By coincidence, I have recently read two collections of short fiction by two of my favourite authors which bring together stories united around specific themes. ‘Property’ is Lionel Shriver’s first collection of short stories which all address the title’s literal definition in relation to real estate and also in a more figurative sense as ownership and possession. Ten shorter pieces many of which have previously been published in magazines are bookended by two novellas ‘The Standing Chandelier’ about the dynamics of Weston Babansky’s 20+ year friendship with Jillian Frisk and her unusual choice of wedding gift when he marries his girlfriend Paige and ‘The Subletter’ written in 1999 about an American journalist living in Belfast during the Troubles who has territorial struggles of her own.
Shriver has long been an astute observer of human behaviour in her novels but I found these stories to be some of her most caustic and incisive work yet. Perhaps this is because ‘Property’ has been particularly timely reading for me as I will finally be getting my foot on the housing ladder in the next few weeks and many of the scenarios here represent some of my worst nightmares. ‘Vermin’ and ‘Repossession’ both explore the perils of buying a property, the latter of which features a house haunted by its previous evicted occupier. Even more terrifying, though, is ‘Domestic Terrorism’ about a baby-boomer couple, Harriet and Court, whose thirty-something son, Liam, shows no sign of ever moving out of the family home. They resort to changing the locks but their tough love strategy backfires and results in him camping out on the front lawn in protest. I don’t know if Shriver has ever considered a change of direction towards writing straight-up horror stories but her particular brand of provocative and psychologically sharp prose shows she might be half way there already.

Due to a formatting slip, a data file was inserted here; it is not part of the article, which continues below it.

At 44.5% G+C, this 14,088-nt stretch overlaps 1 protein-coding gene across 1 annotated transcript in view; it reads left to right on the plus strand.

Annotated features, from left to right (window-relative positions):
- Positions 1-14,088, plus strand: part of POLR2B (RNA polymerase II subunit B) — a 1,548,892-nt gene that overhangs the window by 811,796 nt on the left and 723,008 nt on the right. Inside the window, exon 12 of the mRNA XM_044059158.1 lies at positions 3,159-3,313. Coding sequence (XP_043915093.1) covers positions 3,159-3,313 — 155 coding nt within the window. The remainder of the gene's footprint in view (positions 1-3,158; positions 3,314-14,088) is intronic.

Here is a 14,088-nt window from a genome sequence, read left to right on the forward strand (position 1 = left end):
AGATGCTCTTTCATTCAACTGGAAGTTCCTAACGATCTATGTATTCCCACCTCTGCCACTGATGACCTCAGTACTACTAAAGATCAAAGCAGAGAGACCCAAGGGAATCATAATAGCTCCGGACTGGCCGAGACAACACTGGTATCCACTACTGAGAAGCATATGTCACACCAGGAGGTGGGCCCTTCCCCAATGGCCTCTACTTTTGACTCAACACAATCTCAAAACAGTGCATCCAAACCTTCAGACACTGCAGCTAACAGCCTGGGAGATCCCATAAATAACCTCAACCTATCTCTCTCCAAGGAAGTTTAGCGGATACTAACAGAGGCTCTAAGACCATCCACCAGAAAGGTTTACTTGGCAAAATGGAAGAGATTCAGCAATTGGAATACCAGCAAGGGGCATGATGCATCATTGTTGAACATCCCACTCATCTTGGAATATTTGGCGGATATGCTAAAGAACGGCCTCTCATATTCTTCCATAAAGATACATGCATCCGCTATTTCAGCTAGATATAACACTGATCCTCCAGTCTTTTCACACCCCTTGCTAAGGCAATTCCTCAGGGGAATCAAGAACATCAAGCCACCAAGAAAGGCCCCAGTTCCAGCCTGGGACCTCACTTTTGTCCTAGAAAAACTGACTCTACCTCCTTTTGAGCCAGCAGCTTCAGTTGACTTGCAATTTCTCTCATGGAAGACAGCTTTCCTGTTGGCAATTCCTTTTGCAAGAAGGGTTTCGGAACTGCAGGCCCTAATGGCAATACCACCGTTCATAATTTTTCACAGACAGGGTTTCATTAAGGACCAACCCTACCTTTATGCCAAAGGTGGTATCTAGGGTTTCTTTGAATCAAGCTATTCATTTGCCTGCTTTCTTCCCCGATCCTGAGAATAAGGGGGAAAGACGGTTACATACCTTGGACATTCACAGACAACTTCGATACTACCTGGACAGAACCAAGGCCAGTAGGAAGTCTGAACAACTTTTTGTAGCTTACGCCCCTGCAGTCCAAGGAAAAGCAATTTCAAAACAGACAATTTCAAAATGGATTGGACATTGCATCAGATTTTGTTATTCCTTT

I have been meaning to read Ali Smith’s short stories for some time having enjoyed several of her novels. Her most recent collection published in 2015 ’Public Library and Other Stories’ brings together tales of literature, language and the value of public spaces, interspersed with reflections from the likes of Kate Atkinson and Kamila Shamsie about what libraries mean to them. It is these contributions which shape and unify the collection as a whole, as it’s fair to say that the library connection is pretty tangenital in several of these stories, many of which are more like rough sketches than fully fleshed out pieces and often focus on some semi-obscure literary figures. However, although I think the surreal side of Smith’s style is better suited to long-form fiction, her passionate advocacy of the vital role that libraries play in local communities shines through the more scattered and whimsical elements of the collection as a sincere protest against austerity cuts. And yes, I did borrow this book from a library.